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Culture Books

We tried the Finnish art of drinking at home alone in your underwear. These are our findings

Perhaps the most underrated book of 2018, Pantsdrunk has been hailed by, well, a few as the modern man’s guide to enlightenment.
Mookie Katigbak-Lacuesta | Jan 27 2019

Convention has it that people who drink alone have something missing in their lives (friends, a nightlife, lovers), but the Finnish have pinned it down to an art. They call it päntsdrunk, or the art of drinking alone in your underwear, or, alternatively, the path to Finnish Zen. Zen is described as a Japanese school of Buddhism that puts a premium on meditation and intuition—a practice that takes a lifetime of self-control to perfect. It all sounds so very monkish, so very forward-thinking, and so very unattainable. In short, so very unlike you and me.

Of all the best books of 2018, the most underrated one seems to be Päntsdrunk by Finnish journalist Miska Rantanen—a book serious and unserious writers seemed to hail as the modern man’s way to enlightenment. To quote the book, “it’s how to free yourself from the shackles of civilization.” Through alcohol. After-hours. In your underwear of choice (my husband’s boxers are mine).

Nothing says drunken comfort more than a pair of boxers. Photograph from Bench

Now what exactly is päntsdrunk? It’s an evolved version of the Finnish kalsärikanni, which is a simple compound word: kalsari (underwear) and känni (state of inebriation). As a practice from a country with the fifth highest happiness rating in the world, I’ll take it as the easiest guide to happiness, being from the Philippines—which is perhaps the hundred ninety third happiest country in the world (there being, oh, one hundred ninety five).  It’s how I propose getting through the current administration unscathed.

Picture this: you’ve just come home from your nine to five; you’ve been shot down in the boardroom despite your best efforts, Globe is hunting you down with their fifty requisite texts per hour because it’s been a week and you haven’t paid your bill, and it’s only Wednesday. And there are two more board meetings before Friday when you can really let loose. It’s all very soul-crushing. And then you see that you have three San Miguel Light beers in the fridge, and the tension in your shoulders eases a little. You also haven’t seen Bodyguard on Netflix, and suddenly the horizon widens; suddenly your mojo sets in like love; suddenly nothing is insurmountable.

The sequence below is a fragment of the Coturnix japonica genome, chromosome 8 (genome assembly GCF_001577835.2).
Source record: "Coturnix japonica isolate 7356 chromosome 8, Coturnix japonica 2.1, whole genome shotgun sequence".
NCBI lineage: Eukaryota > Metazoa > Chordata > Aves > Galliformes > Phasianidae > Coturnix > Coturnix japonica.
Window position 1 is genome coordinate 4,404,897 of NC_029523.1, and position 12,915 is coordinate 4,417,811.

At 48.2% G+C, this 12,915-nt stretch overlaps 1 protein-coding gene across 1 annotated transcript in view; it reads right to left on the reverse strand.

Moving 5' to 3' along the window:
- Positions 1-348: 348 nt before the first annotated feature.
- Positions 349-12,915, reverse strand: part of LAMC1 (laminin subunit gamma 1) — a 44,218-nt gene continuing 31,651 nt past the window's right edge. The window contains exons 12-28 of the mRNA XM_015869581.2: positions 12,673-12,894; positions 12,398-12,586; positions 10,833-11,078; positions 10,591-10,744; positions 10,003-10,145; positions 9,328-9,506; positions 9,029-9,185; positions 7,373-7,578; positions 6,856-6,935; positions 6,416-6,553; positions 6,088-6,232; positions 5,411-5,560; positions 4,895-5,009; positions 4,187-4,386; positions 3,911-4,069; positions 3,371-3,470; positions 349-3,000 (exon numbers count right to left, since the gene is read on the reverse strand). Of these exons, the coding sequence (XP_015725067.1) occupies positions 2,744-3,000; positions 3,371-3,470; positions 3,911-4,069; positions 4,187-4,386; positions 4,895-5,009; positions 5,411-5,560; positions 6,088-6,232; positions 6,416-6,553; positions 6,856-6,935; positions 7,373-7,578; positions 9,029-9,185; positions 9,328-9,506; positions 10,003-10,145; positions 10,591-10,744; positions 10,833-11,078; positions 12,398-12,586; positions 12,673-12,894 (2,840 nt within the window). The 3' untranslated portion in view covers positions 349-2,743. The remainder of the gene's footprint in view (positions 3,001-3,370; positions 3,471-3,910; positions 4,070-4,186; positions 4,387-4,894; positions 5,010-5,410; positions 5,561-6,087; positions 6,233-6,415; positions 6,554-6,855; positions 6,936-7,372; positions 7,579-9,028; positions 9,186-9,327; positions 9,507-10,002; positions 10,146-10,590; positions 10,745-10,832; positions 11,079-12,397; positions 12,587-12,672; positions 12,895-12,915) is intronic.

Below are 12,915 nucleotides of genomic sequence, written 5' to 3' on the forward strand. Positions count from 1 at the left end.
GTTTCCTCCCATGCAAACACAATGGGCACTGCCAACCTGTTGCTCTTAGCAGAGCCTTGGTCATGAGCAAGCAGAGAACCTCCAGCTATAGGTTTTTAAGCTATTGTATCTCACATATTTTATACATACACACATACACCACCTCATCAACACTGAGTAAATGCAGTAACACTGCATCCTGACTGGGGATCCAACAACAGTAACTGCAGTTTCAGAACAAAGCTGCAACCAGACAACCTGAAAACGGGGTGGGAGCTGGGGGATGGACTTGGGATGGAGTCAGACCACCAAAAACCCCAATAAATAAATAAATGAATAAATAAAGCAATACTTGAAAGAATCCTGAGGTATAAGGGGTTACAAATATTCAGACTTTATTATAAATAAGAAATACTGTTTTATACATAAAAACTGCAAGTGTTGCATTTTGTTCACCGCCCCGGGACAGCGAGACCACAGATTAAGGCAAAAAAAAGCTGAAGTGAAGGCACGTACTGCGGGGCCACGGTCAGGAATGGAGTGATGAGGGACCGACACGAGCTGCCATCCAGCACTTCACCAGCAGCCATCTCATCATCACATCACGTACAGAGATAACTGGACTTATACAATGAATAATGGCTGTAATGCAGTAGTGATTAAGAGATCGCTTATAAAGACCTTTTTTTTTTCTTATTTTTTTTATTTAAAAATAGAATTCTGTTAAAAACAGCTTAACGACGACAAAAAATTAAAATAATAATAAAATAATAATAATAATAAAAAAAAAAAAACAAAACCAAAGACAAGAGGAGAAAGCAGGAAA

Photograph from @sanmiglightph on Instagram

You find the remote and there it is—Richard Madden, who’s so ripped, he’s practically bursting from his cotton shirt.  On your first beer, you note his Scottish brogue with some interest; on your second beer, you’re thinking he should be the next James Bond. On your third beer, you think you could advise him on his career, his love life, and how, if he played his cards right, he could be the second Scot to play 007.  “Päntsdrunk aims at total relaxation and presence,” writes Rantanen, “it arrests work pressure and entails an evening spent in a planned fashion without the pressure to accomplish anything.”

In short, Zen mindfulness without the 10,000 hours spent raking sand in Kyoto.

Think Netflix with a very different kind of chill. Think Bridget Jones singing “All By Myself” while swigging her beverage of choice, or Edie Brickell singing in all earnestness, and without an ounce of self-pity, “being alone is the best way to be.” 

Because päntsdrunk is the closest you can get to a deep communion with yourself—instead of being in a bar, you get to be in the environment of your choice, without the anxious pressure of having to hail a Grab while soused beyond recognition. Plus, your bathroom is clean.

Bear in mind that päntsdrunk is all about self-control (hence the three beers, and not six or seven), and is meant to tide you over until the next work day.  It’s how Finnish people get over hump day in below zero weather conditions. Other people write poems (but we can’t all be T.S. Eliot), other people have päntsdrunk, which, at its heart, allows people to live with themselves. Especially if they’re sell-outs with corporate jobs when they’d much rather be T.S. Eliot.

The skeptics among us may ask how we actually get to be better and bigger persons by doing something as aimless and unproductive as (regulated) drinking. The answer, of course, is doing the soul work without knowing it. Without knowing how or why, the keel evens, and the heart is suddenly free from its shackles—and all it took was three beers and Richard Madden. And there you are, all set for tomorrow when you need to suit up, sell out, and pretend it’s what you’ve always wanted to do with your life.

Photograph from